That speaks a volume: Palin probably knew what was up, and wanted it, and it probably specifically had to do with keeping poor women who don't have health insurance (probably the demographic that most commonly reports rapes) from reporting them. Anyway, Palin probably legally couldn't keep the charges from being handled by the health insurance provider. So it's not as if the motivation to stifle poor woman victims is at all unrealistic, especially since we know it's in line with ├╝ber-conservative patriarchal dogma.

So, since there wasn't any policy in place for women without health insurance to have the rape kits paid for by the town, we can assume the policy was to charge even them for the rape kits. But, of course, Palin and her administration had to have foreseen that the situation of a health insurance provider not being billed for a rape-kit would come up when they crafted the policy, since Palin knows as well as anybody that not everybody has health insurance. Therefore, it's a pretty good chance that part of the point of the policy was to discourage reporting of rapes or to try to coeerce women into fearing men who they'd learn they couldn't really prosecute for rape effectively.

I'm Not A Bigot Against Anyone's Religion, But I'm Not An Idiot, Either

Here's Steve Benen today on the WaPo's false reports that liberals have been bashing Sarah Palin's religion.

For what it's worth, I think there is a difference between bigotry and criticizing a religion (you'll see Steve wrote something about "bigotry" that makes it sound like he thinks any criticism of Palin's religion is inappropriate-- a pretty odd claim, coming from him, a man who has repeatedly demonstrated that he is very proud of his past as an activist for separation of church and state). First of all, if they agree with Gerson's column that Steve wrote about, I think a whole host of Republicans should take a look in the mirror and ask themselves whether and to what extent their myriad criticisms of Islam are bigoted, or are merely valid and fair criticism. Second, I think whether something is religious bigotry or not can depend a lot on the context. Here, Palin isn't walking down the street, just trying to live, and facing harassment from people just for being a member of a certain religion and daring to go around doing the things one normally expects any person to be able to do to live-- to walk around town, to buy groceries, to work, to get a driver's license, to send kids to school, etc. Rather, she's vying to obtain a privilege, and probably one of the most valuable privileges in our society-- the (arguably) second-highest public office in America, something that can affect everybody. I think in those circumstances, it's everyone's right to examine her religion and to talk about it, as long the criticism is not to an extent that is unjustified or irrational considering the known facts about Sarah Palin's religion (Pentecostalism) and her practice of it.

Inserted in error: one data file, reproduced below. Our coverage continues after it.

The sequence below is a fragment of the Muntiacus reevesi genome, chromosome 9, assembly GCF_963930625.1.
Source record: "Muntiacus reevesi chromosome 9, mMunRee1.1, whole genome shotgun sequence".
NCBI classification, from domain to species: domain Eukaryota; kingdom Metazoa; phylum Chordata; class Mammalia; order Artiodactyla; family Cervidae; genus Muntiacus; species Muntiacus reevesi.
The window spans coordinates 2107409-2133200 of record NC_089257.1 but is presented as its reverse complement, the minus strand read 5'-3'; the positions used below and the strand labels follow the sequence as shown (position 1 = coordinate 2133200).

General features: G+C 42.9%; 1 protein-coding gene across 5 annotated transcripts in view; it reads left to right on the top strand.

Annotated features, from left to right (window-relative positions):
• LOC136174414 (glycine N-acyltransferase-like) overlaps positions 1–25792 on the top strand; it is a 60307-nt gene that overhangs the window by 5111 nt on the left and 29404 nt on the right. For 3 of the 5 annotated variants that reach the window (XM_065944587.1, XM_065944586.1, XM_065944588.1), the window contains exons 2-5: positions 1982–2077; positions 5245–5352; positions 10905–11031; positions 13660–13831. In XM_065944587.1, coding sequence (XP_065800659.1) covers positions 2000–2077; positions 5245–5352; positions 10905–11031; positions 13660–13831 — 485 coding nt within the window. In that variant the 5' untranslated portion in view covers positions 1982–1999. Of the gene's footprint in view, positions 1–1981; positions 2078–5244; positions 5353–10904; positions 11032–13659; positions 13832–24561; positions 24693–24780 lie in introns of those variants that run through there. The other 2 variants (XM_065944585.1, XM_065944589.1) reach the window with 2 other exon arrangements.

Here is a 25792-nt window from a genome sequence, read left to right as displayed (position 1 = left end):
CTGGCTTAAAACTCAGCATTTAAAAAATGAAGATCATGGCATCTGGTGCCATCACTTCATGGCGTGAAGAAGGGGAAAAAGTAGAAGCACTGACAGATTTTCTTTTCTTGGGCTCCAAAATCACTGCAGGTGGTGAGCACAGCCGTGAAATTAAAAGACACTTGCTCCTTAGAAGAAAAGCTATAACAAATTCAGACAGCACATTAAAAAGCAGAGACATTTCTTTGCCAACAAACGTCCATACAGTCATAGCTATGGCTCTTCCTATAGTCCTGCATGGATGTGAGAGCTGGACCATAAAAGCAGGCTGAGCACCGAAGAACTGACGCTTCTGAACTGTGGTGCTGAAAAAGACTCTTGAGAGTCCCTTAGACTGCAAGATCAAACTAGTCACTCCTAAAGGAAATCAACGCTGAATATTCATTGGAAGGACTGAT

So, I hope Steve's line about so-called "bigotry" and Gerson's column won't discourage anybody from saying what they want about Sarah Palin's religion, and I'm sure that at least 99% of the things we politically-savvy liberals would think of to say about it wouldn't amount to bigotry.

Shorter version of what I just said: If someone's trying to become the VP or President, it's just not so that their religion can't be a relevant thing to take into account when you're trying to predict how they'll perform. And Sarah Palin's religion-- a particularly fervent and strange one-- is a perfect example of that. It's probably one of the closest religions we have in America to radical Islam. And, Sarah Palin has been doing things like forcing women to pay for a $300-$1,200 forensic investigation when they would show up at her municipal police department claiming to have been raped.

There is just something odd about the idea that the concept of religious bigotry means that no religion can be criticized under any circumstances, with the exception of radical Muslims using their religion to justify killing Western, non-combatant civilians. If that's what's up, then I could invent any religion, call it something like New Satanism, and claim that the beliefs of the religion are reasons for government to allow its adherents all sorts of privileges and new rights. That doesn't seem right at all.

When liberals have fought against religious bigotry, the fight has been largely been against things like people trying to subject students in public schools to Bible- study meetings or to daily Christian prayer; when these approaches to promoting religion were explicitly outlawed, the fight became one over things like schools subjecting everyone who attends a high school football game to a spoken prayer over a loudspeaker, or to daily moments of silence in school-- both typically with obvious Christian overtones, especially since most of the establishment and students attending the school were well-known to be fervent, conservative Protestant Christians (and therefore all the non-Protestants of course couldn't help but feel like they were being forced to participate in a Protestant prayer). Another context is where a member of a religion that subjects its members to a modest requirement that they wear a certain unremarkable article of clothing daily (like a hat) finds that a school or a prison bans the religious clothing just to enforce uniformity.

In those contexts, liberals have fought against institutions using their might to subject individuals to religious conformity, either by mandating public praying or taking away a nonobtrusive religious symbol from an individual. These situations are a far cry from saying, "X wants to become President-- is X's church nuts?" and I think all the liberals involved in those previous fights knew that and were never trying to say something like that religion should just never be talked about, or that a religion couldn't motivate people to bad behavior. I mean, let's get real about Palin's religion-- in her church, people "speak in tongues." To anyone who doesn't come from that tradition, speaking in tongues is pretty obviously volitional and non-typical human behavior. It's pretty simple for a person to look at that behavior, and to conclude that the people engaging in it are frauds, are self-deluded attention-seekers, or something in between the two (especially since these people are not primitives, but come from our relatively superstition-free, science-filled society). So Sarah Palin's religion goes above and beyond being the typical religion we don't believe in-- one that believes in something we find implausible-- to being one where fraud is, at least from many people's points of view, obviously practiced and accepted.